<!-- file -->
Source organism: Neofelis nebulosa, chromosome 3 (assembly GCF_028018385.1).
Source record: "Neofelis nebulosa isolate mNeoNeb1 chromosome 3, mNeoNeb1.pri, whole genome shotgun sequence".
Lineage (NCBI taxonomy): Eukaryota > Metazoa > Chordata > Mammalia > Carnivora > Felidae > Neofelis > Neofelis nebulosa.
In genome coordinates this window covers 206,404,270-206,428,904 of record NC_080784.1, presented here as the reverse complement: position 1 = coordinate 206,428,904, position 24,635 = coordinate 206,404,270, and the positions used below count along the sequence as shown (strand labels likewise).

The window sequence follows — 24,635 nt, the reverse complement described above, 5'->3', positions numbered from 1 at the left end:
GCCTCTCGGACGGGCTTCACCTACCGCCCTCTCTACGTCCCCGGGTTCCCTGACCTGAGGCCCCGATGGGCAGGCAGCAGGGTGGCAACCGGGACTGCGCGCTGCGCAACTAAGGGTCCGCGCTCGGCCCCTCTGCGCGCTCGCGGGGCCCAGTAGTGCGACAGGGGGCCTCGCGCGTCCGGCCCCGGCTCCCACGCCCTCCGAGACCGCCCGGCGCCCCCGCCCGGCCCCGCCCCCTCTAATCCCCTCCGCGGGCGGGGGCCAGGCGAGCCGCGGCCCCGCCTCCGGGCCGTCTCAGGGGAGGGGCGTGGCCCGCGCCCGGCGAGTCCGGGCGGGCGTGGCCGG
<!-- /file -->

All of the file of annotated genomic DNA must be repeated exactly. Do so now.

Source organism: Neofelis nebulosa, chromosome 3 (assembly GCF_028018385.1).
Source record: "Neofelis nebulosa isolate mNeoNeb1 chromosome 3, mNeoNeb1.pri, whole genome shotgun sequence".
Lineage (NCBI taxonomy): Eukaryota > Metazoa > Chordata > Mammalia > Carnivora > Felidae > Neofelis > Neofelis nebulosa.
In genome coordinates this window covers 206,404,270-206,428,904 of record NC_080784.1, presented here as the reverse complement: position 1 = coordinate 206,428,904, position 24,635 = coordinate 206,404,270, and the positions used below count along the sequence as shown (strand labels likewise).

The window sequence follows — 24,635 nt, the reverse complement described above, 5'->3', positions numbered from 1 at the left end:
GCCTCTCGGACGGGCTTCACCTACCGCCCTCTCTACGTCCCCGGGTTCCCTGACCTGAGGCCCCGATGGGCAGGCAGCAGGGTGGCAACCGGGACTGCGCGCTGCGCAACTAAGGGTCCGCGCTCGGCCCCTCTGCGCGCTCGCGGGGCCCAGTAGTGCGACAGGGGGCCTCGCGCGTCCGGCCCCGGCTCCCACGCCCTCCGAGACCGCCCGGCGCCCCCGCCCGGCCCCGCCCCCTCTAATCCCCTCCGCGGGCGGGGGCCAGGCGAGCCGCGGCCCCGCCTCCGGGCCGTCTCAGGGGAGGGGCGTGGCCCGCGCCCGGCGAGTCCGGGCGGGCGTGGCCGG